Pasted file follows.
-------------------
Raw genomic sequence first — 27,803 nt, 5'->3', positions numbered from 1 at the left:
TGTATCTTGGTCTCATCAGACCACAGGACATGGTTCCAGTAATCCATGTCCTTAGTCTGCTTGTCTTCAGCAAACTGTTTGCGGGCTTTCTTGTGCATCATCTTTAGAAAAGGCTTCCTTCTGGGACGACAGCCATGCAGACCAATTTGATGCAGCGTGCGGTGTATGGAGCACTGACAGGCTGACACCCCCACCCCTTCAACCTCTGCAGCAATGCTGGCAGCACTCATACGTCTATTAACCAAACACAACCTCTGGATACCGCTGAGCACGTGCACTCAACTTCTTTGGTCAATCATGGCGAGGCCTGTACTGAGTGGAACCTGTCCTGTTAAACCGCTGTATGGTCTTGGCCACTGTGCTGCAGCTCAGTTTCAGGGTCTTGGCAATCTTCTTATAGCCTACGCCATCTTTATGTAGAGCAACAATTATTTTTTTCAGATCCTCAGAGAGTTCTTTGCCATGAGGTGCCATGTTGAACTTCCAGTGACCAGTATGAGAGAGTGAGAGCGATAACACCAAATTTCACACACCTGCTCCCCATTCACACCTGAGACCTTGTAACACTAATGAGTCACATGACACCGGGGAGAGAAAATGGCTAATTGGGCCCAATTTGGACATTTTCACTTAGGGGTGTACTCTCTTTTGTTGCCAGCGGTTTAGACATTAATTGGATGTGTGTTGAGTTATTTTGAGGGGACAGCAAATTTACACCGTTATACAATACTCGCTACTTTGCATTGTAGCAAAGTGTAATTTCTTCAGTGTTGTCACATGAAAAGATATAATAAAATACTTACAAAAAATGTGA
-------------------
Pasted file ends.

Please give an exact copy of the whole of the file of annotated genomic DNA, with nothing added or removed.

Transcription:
Raw genomic sequence first — 27,803 nt, 5'->3', positions numbered from 1 at the left:
TGTATCTTGGTCTCATCAGACCACAGGACATGGTTCCAGTAATCCATGTCCTTAGTCTGCTTGTCTTCAGCAAACTGTTTGCGGGCTTTCTTGTGCATCATCTTTAGAAAAGGCTTCCTTCTGGGACGACAGCCATGCAGACCAATTTGATGCAGCGTGCGGTGTATGGAGCACTGACAGGCTGACACCCCCACCCCTTCAACCTCTGCAGCAATGCTGGCAGCACTCATACGTCTATTAACCAAACACAACCTCTGGATACCGCTGAGCACGTGCACTCAACTTCTTTGGTCAATCATGGCGAGGCCTGTACTGAGTGGAACCTGTCCTGTTAAACCGCTGTATGGTCTTGGCCACTGTGCTGCAGCTCAGTTTCAGGGTCTTGGCAATCTTCTTATAGCCTACGCCATCTTTATGTAGAGCAACAATTATTTTTTTCAGATCCTCAGAGAGTTCTTTGCCATGAGGTGCCATGTTGAACTTCCAGTGACCAGTATGAGAGAGTGAGAGCGATAACACCAAATTTCACACACCTGCTCCCCATTCACACCTGAGACCTTGTAACACTAATGAGTCACATGACACCGGGGAGAGAAAATGGCTAATTGGGCCCAATTTGGACATTTTCACTTAGGGGTGTACTCTCTTTTGTTGCCAGCGGTTTAGACATTAATTGGATGTGTGTTGAGTTATTTTGAGGGGACAGCAAATTTACACCGTTATACAATACTCGCTACTTTGCATTGTAGCAAAGTGTAATTTCTTCAGTGTTGTCACATGAAAAGATATAATAAAATACTTACAAAAAATGTGA